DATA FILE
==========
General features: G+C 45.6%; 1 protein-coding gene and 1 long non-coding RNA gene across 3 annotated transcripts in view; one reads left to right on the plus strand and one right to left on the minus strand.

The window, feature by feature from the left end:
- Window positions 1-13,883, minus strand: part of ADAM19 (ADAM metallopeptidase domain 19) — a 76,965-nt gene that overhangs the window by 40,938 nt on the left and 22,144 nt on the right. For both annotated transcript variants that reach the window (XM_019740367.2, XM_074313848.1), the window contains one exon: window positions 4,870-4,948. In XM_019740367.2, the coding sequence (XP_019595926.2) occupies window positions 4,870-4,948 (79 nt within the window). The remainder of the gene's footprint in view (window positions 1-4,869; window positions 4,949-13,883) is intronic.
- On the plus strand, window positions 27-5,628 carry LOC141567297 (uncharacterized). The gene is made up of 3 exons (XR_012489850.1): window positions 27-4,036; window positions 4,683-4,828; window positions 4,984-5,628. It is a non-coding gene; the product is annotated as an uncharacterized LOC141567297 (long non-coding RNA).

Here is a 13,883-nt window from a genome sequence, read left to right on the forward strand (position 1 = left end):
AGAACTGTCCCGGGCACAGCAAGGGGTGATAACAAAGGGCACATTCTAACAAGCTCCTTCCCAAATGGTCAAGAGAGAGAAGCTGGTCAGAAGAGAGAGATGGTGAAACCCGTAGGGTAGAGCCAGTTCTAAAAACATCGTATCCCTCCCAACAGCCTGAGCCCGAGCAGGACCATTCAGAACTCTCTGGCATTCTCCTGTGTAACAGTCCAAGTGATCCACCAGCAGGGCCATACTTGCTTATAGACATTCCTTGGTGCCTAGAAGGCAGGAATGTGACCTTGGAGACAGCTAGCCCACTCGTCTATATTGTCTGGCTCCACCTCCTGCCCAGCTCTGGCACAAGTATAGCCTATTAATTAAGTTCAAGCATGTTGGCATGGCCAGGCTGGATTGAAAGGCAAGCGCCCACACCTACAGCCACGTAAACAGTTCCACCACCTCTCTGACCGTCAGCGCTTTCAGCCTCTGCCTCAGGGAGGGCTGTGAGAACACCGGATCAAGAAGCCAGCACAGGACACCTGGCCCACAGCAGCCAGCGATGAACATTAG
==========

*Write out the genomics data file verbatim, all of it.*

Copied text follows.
General features: G+C 45.6%; 1 protein-coding gene and 1 long non-coding RNA gene across 3 annotated transcripts in view; one reads left to right on the plus strand and one right to left on the minus strand.

The window, feature by feature from the left end:
- Window positions 1-13,883, minus strand: part of ADAM19 (ADAM metallopeptidase domain 19) — a 76,965-nt gene that overhangs the window by 40,938 nt on the left and 22,144 nt on the right. For both annotated transcript variants that reach the window (XM_019740367.2, XM_074313848.1), the window contains one exon: window positions 4,870-4,948. In XM_019740367.2, the coding sequence (XP_019595926.2) occupies window positions 4,870-4,948 (79 nt within the window). The remainder of the gene's footprint in view (window positions 1-4,869; window positions 4,949-13,883) is intronic.
- On the plus strand, window positions 27-5,628 carry LOC141567297 (uncharacterized). The gene is made up of 3 exons (XR_012489850.1): window positions 27-4,036; window positions 4,683-4,828; window positions 4,984-5,628. It is a non-coding gene; the product is annotated as an uncharacterized LOC141567297 (long non-coding RNA).

Here is a 13,883-nt window from a genome sequence, read left to right on the forward strand (position 1 = left end):
AGAACTGTCCCGGGCACAGCAAGGGGTGATAACAAAGGGCACATTCTAACAAGCTCCTTCCCAAATGGTCAAGAGAGAGAAGCTGGTCAGAAGAGAGAGATGGTGAAACCCGTAGGGTAGAGCCAGTTCTAAAAACATCGTATCCCTCCCAACAGCCTGAGCCCGAGCAGGACCATTCAGAACTCTCTGGCATTCTCCTGTGTAACAGTCCAAGTGATCCACCAGCAGGGCCATACTTGCTTATAGACATTCCTTGGTGCCTAGAAGGCAGGAATGTGACCTTGGAGACAGCTAGCCCACTCGTCTATATTGTCTGGCTCCACCTCCTGCCCAGCTCTGGCACAAGTATAGCCTATTAATTAAGTTCAAGCATGTTGGCATGGCCAGGCTGGATTGAAAGGCAAGCGCCCACACCTACAGCCACGTAAACAGTTCCACCACCTCTCTGACCGTCAGCGCTTTCAGCCTCTGCCTCAGGGAGGGCTGTGAGAACACCGGATCAAGAAGCCAGCACAGGACACCTGGCCCACAGCAGCCAGCGATGAACATTAG